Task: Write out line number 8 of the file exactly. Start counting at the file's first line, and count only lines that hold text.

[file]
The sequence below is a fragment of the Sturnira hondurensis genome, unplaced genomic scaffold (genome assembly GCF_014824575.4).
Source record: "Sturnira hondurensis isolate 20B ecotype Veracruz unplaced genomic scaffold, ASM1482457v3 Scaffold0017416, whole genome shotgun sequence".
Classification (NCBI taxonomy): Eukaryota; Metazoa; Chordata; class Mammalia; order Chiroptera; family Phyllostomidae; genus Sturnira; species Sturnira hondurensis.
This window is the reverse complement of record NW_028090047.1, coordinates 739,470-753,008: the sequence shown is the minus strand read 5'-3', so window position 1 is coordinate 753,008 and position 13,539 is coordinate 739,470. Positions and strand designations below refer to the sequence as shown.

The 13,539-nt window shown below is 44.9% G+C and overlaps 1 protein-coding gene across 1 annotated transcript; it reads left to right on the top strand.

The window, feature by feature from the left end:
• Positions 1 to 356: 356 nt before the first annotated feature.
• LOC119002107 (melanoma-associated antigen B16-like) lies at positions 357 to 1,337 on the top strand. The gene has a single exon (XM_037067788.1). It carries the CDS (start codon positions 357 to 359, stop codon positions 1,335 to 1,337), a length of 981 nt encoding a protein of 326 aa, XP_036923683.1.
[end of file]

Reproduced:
• LOC119002107 (melanoma-associated antigen B16-like) lies at positions 357 to 1,337 on the top strand. The gene has a single exon (XM_037067788.1). It carries the CDS (start codon positions 357 to 359, stop codon positions 1,335 to 1,337), a length of 981 nt encoding a protein of 326 aa, XP_036923683.1.